Dist: 2 mi
@10:43
Rest
/ XT
Speedwork
Dist: 5 mi, inc
Warm; 2×1600 in 8:37
w/800 jogs; Cool
Rest
/ XT
Rest
/ XT
Long Run
Dist: 6 mi
@10:43
13 miles
7 1/11
1/17
Rest
/ XT
Easy Run
Dist: 2 mi
@10:43
Rest
/ XT
Tempo Run
Dist: 5 mi, inc
Warm; 3 mi @ 9:08; Cool
Rest
/ XT
Rest
/ XT
Long Run
Dist: 7 mi
@10:43
14 miles
8 1/18
1/24
Rest
/ XT
Easy Run
Dist: 3 mi
@10:43
Rest
/ XT
Easy Run
Dist: 3 mi
@10:43
Rest
/ XT
Rest
/ XT
Easy Run
Dist: 4 mi
@10:43
10 miles
9 1/25
1/31
Rest
/ XT
Easy Run
Dist: 2 mi
@10:36
Rest
/ XT
Tempo Run
Dist: 6 mi, inc
Warm; 4 mi @ 9:07; Cool
Rest
/ XT
Rest
/ XT
Long Run
Dist: 7 mi
@10:36
15 miles
10 2/1
2/7
Rest
/ XT
Easy Run
Dist: 2 mi
@10:36
Rest
/ XT
Speedwork
Dist: 7 mi, inc
Warm; 3×1600 in 8:32
w/800 jogs; Cool
Rest
/ XT
Rest
/ XT
Long Run
Dist: 8 mi
@10:36
17 miles
11 2/8
2/14
Rest
/ XT
Easy Run
Dist: 2 mi
@10:36
Rest
/ XT
Tempo Run
Dist: 6 mi, inc
Warm; 4 mi @ 9:07; Cool
Easy Run
Dist: 2 mi
@10:36
Rest
/ XT
Long Run
Dist: 8 mi
@10:36
18 miles
12 2/15
2/21
Rest
/ XT
Easy Run
Dist: 4 mi
@10:36
Rest
/ XT
Easy Run
Dist: 4 mi
@10:36
Rest
/ XT
Rest
/ XT
Easy Run
Dist: 4 mi
@10:36
12 miles
13 2/22
2/28
Rest
/ XT
Easy Run
Dist: 2 mi
@10:30
Rest
/ XT
Tempo Run
Dist: 7 mi, inc
Warm; 5 mi @ 9:07; Cool
Easy Run
Dist: 2 mi
@10:30
Rest
/ XT
Long Run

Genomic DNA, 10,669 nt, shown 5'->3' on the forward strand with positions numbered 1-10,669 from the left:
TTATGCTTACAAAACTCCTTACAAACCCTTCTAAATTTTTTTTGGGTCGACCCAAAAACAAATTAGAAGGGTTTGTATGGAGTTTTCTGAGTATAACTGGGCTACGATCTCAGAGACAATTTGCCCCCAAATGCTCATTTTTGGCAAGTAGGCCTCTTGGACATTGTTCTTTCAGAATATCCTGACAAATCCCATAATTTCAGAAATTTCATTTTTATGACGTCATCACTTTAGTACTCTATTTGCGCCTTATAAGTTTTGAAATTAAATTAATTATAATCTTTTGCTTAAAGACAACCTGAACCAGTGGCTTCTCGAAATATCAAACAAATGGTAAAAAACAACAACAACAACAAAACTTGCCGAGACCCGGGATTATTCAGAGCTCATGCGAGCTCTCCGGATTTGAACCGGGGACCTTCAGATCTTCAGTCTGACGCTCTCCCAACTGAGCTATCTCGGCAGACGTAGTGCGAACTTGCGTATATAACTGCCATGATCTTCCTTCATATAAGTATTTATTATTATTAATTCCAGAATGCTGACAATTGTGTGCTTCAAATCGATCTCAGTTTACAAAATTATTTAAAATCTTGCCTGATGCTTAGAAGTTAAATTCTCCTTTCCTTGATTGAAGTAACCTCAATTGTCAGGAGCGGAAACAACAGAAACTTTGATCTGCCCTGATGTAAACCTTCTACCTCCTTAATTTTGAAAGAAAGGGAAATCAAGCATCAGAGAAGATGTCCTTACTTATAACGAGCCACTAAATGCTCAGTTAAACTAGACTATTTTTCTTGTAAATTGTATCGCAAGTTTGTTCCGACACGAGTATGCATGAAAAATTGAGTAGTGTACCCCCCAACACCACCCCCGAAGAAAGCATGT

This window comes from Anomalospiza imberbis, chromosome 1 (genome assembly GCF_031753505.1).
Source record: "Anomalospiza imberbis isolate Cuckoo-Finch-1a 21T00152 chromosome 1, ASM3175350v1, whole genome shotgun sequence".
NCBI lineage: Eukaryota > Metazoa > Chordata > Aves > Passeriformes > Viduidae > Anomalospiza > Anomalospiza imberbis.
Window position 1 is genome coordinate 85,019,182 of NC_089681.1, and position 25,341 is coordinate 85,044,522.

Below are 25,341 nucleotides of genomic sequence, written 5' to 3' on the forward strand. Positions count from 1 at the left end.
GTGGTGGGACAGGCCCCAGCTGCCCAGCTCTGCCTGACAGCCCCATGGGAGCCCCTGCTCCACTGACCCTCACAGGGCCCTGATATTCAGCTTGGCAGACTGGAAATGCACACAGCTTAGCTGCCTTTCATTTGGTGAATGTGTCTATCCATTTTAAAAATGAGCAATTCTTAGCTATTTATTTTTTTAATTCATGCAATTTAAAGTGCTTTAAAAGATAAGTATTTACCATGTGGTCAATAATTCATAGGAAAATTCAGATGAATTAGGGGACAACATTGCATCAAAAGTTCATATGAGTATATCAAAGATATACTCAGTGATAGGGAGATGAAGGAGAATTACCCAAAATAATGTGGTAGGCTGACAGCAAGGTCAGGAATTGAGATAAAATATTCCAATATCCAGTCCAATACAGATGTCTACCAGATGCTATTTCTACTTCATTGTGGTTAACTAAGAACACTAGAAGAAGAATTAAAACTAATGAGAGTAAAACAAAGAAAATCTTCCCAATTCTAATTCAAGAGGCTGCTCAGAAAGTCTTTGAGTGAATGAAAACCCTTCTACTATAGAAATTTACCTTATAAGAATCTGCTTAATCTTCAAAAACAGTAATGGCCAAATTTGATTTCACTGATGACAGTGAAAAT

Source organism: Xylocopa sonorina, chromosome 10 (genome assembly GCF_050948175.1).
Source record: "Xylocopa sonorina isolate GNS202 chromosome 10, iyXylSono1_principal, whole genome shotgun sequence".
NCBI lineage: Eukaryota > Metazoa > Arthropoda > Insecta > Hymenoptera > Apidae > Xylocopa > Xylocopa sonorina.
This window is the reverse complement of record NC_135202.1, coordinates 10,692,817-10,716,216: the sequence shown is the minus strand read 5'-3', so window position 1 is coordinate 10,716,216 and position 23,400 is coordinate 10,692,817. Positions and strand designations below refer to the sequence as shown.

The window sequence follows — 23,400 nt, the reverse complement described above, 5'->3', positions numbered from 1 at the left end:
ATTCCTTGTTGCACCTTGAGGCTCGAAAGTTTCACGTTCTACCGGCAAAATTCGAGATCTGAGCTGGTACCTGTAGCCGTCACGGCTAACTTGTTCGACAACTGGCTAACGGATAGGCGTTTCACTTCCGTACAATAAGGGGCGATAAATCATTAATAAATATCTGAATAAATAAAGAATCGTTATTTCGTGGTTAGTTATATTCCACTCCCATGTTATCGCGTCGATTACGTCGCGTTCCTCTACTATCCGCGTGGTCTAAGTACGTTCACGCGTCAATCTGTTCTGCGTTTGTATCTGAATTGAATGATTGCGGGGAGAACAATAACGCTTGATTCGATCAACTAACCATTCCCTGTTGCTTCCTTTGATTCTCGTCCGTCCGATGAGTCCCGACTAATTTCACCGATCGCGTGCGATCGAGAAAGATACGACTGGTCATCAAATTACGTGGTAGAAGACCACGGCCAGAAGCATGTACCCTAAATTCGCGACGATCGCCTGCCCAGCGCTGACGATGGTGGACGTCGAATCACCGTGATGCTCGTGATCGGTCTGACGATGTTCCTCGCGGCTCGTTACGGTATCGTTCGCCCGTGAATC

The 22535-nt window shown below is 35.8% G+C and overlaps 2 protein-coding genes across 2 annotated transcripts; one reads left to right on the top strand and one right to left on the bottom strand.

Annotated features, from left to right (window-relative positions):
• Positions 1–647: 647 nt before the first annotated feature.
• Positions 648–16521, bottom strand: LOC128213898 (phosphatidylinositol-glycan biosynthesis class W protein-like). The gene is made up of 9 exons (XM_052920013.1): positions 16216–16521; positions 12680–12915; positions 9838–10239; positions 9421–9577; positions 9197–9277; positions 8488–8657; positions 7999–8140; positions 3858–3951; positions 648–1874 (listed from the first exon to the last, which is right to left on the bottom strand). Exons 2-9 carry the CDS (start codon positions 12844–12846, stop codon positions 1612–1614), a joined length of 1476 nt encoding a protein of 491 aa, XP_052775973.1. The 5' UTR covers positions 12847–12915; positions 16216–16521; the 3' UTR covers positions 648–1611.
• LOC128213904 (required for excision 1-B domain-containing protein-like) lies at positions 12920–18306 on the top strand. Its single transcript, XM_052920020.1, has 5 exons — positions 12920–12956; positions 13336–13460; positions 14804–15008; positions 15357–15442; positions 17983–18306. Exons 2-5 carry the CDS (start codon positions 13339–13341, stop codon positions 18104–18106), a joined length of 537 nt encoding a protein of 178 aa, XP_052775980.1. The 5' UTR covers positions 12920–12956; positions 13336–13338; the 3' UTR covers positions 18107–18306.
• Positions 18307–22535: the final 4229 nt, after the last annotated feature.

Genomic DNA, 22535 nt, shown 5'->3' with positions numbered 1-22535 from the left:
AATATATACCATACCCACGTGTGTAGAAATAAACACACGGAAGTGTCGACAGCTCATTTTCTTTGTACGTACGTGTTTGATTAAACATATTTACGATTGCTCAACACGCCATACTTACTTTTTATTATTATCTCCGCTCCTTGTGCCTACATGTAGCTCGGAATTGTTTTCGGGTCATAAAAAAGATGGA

Dist: 9 mi
@10:30
20 miles
14 3/1
3/7
Rest
/ XT
Easy Run
Dist: 2 mi
@10:30
Rest
/ XT
Speedwork
Dist: 8 mi, inc
Warm; 4×1600 in 8:27
w/800 jogs; Cool
Easy Run
Dist: 2 mi
@10:30
Rest
/ XT
Long Run
Dist: 9 mi
@10:30
21 miles
15 3/8
3/14
Rest
/ XT
Easy Run
Dist: 2 mi
@10:30
Rest
/ XT
Tempo Run
Dist: 7 mi, inc
Warm; 5 mi @ 9:07; Cool
Easy Run
Dist: 2 mi
@10:30
Rest
/ XT
Long Run
Dist: 10 mi
@10:30
21 miles
16 3/15
3/21
Rest
/ XT
Easy Run
Dist: 2 mi
@10:49
Rest
/ XT
Tempo Run
Dist: 5 mi, inc
Warm; 3 mi @ 9:13; Cool
Rest
/ XT
Rest
/ XT
Race Day
Dist: Half-Marathon
@9:11
Time: 2:00:30
20 miles
<!– REVISE YOUR TRAINING PROGRAM –>
Legend
Example What it Means
Easy Run
Dist: 2mi
@12:00
Run a total distance of 2 miles at a pace of 12 minutes per mile.
Speedwork
Dist: 5mi, inc
Warm; 3×800 in 4:00
w/400 jogs; Cool
Run a total distance of 5 miles. Your run should include:
– a warmup of about 1 mile
– 3 repeats of 800 meters each; each repeat should take 4 minutes
– a 400-meter recovery jog after each repeat
– a cooldown of about 1 mile
Note: Warmups and cooldowns are generally 1 mile each. But on some days, you’ll need to make them longer to reach the total distance for your run.
Rest
/XT
Take a rest day, or do moderate cross-training activity.
Race Day